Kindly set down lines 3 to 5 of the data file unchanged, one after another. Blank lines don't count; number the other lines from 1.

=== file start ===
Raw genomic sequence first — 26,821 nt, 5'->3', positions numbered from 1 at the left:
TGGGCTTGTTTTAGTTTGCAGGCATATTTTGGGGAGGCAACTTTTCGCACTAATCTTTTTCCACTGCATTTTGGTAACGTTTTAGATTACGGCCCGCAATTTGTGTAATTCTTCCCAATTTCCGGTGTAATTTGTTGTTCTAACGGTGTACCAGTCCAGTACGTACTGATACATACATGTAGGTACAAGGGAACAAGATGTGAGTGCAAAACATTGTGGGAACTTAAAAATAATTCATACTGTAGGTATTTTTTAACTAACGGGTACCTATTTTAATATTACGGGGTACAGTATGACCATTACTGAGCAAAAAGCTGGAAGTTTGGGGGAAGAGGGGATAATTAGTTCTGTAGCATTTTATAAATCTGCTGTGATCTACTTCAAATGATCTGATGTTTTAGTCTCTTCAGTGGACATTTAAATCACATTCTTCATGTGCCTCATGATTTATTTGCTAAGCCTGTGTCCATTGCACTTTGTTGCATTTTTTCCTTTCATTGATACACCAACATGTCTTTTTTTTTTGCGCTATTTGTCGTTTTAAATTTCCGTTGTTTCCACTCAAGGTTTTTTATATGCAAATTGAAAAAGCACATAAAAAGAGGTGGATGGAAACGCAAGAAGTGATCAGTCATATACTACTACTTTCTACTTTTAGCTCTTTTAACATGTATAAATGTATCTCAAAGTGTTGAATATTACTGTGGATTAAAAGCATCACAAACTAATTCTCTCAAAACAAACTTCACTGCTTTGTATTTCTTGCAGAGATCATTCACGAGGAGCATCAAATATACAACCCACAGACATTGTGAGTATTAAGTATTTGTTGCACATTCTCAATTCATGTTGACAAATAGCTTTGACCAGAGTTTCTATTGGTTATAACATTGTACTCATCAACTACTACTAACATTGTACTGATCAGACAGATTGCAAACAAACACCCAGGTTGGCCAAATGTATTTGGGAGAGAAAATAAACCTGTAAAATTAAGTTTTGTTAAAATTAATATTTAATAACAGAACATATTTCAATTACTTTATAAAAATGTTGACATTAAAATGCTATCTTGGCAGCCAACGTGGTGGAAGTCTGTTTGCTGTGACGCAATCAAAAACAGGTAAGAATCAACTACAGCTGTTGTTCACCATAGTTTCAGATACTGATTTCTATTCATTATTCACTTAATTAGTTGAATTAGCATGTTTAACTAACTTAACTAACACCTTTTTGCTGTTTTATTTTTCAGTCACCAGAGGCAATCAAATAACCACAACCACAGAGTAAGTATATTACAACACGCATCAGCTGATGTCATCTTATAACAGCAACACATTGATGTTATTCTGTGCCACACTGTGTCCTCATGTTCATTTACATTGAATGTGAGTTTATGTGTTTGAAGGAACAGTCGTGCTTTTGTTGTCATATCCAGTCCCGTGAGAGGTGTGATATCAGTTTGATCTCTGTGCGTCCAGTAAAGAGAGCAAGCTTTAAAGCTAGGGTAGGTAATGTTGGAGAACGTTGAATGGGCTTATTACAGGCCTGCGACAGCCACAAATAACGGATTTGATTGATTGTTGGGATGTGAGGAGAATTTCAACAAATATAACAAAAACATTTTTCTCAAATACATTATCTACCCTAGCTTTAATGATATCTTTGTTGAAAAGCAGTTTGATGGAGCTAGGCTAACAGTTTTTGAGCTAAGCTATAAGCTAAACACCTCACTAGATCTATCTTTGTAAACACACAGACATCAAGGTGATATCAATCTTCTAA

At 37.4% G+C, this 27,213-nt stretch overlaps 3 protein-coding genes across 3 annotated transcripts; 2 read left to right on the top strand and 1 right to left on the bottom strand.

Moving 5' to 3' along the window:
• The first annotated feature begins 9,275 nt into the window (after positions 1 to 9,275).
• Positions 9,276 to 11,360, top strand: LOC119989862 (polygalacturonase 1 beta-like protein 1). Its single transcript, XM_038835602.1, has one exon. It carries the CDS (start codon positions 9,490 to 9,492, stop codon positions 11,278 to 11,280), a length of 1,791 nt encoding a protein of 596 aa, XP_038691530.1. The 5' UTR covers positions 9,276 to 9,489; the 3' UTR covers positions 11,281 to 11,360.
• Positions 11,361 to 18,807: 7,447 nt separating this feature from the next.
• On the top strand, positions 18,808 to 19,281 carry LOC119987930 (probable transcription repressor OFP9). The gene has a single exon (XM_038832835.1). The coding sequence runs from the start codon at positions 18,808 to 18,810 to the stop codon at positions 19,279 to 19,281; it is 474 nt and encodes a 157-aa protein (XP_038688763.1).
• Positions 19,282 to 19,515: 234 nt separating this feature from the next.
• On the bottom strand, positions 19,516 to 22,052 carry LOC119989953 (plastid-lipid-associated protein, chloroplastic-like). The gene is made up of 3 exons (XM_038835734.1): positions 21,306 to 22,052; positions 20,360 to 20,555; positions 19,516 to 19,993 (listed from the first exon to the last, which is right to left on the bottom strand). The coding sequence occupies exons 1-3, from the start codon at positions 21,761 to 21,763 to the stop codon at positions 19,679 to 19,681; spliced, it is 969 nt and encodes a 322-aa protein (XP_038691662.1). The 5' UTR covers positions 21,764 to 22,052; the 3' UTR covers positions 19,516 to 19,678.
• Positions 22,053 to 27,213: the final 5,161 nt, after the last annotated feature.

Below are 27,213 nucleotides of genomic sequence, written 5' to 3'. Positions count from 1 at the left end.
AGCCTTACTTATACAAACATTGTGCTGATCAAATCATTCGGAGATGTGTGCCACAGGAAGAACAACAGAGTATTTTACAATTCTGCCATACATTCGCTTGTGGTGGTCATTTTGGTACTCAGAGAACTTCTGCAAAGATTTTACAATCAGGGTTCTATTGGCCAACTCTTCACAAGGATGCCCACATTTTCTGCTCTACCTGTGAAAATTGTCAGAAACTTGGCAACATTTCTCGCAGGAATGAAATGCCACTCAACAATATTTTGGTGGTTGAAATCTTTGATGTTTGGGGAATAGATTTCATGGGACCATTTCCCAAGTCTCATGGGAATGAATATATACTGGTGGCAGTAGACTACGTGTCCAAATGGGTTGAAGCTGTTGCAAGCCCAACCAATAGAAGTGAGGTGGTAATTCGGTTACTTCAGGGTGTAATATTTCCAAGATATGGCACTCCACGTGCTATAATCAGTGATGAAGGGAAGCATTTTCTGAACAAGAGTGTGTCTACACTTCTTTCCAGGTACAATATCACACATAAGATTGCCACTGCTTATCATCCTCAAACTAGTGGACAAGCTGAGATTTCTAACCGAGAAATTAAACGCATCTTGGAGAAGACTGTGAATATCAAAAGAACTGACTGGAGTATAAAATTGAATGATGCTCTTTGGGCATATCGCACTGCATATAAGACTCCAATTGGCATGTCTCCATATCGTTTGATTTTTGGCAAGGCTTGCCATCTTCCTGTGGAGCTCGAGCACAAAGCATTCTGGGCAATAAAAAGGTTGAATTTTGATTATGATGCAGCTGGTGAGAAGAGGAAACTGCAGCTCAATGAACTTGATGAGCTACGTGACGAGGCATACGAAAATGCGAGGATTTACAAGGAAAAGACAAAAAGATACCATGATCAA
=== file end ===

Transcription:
At 37.4% G+C, this 27,213-nt stretch overlaps 3 protein-coding genes across 3 annotated transcripts; 2 read left to right on the top strand and 1 right to left on the bottom strand.

Moving 5' to 3' along the window:
• The first annotated feature begins 9,275 nt into the window (after positions 1 to 9,275).